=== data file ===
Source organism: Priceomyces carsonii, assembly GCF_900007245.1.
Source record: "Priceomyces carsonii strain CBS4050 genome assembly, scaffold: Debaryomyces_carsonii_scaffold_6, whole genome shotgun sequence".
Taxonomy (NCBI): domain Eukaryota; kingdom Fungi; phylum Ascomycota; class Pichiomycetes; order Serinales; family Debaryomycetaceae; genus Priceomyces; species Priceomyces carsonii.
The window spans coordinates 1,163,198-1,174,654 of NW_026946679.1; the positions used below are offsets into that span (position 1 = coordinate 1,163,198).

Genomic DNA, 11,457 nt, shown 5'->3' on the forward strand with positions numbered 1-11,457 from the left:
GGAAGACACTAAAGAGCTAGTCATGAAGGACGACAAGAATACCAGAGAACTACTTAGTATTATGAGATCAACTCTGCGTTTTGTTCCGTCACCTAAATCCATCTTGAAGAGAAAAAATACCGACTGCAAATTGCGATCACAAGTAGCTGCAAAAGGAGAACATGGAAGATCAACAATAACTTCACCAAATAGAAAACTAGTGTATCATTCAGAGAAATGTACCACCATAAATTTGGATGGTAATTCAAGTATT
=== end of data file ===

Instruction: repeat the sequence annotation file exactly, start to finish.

Source organism: Priceomyces carsonii, assembly GCF_900007245.1.
Source record: "Priceomyces carsonii strain CBS4050 genome assembly, scaffold: Debaryomyces_carsonii_scaffold_6, whole genome shotgun sequence".
Taxonomy (NCBI): domain Eukaryota; kingdom Fungi; phylum Ascomycota; class Pichiomycetes; order Serinales; family Debaryomycetaceae; genus Priceomyces; species Priceomyces carsonii.
The window spans coordinates 1,163,198-1,174,654 of NW_026946679.1; the positions used below are offsets into that span (position 1 = coordinate 1,163,198).

Genomic DNA, 11,457 nt, shown 5'->3' on the forward strand with positions numbered 1-11,457 from the left:
GGAAGACACTAAAGAGCTAGTCATGAAGGACGACAAGAATACCAGAGAACTACTTAGTATTATGAGATCAACTCTGCGTTTTGTTCCGTCACCTAAATCCATCTTGAAGAGAAAAAATACCGACTGCAAATTGCGATCACAAGTAGCTGCAAAAGGAGAACATGGAAGATCAACAATAACTTCACCAAATAGAAAACTAGTGTATCATTCAGAGAAATGTACCACCATAAATTTGGATGGTAATTCAAGTATT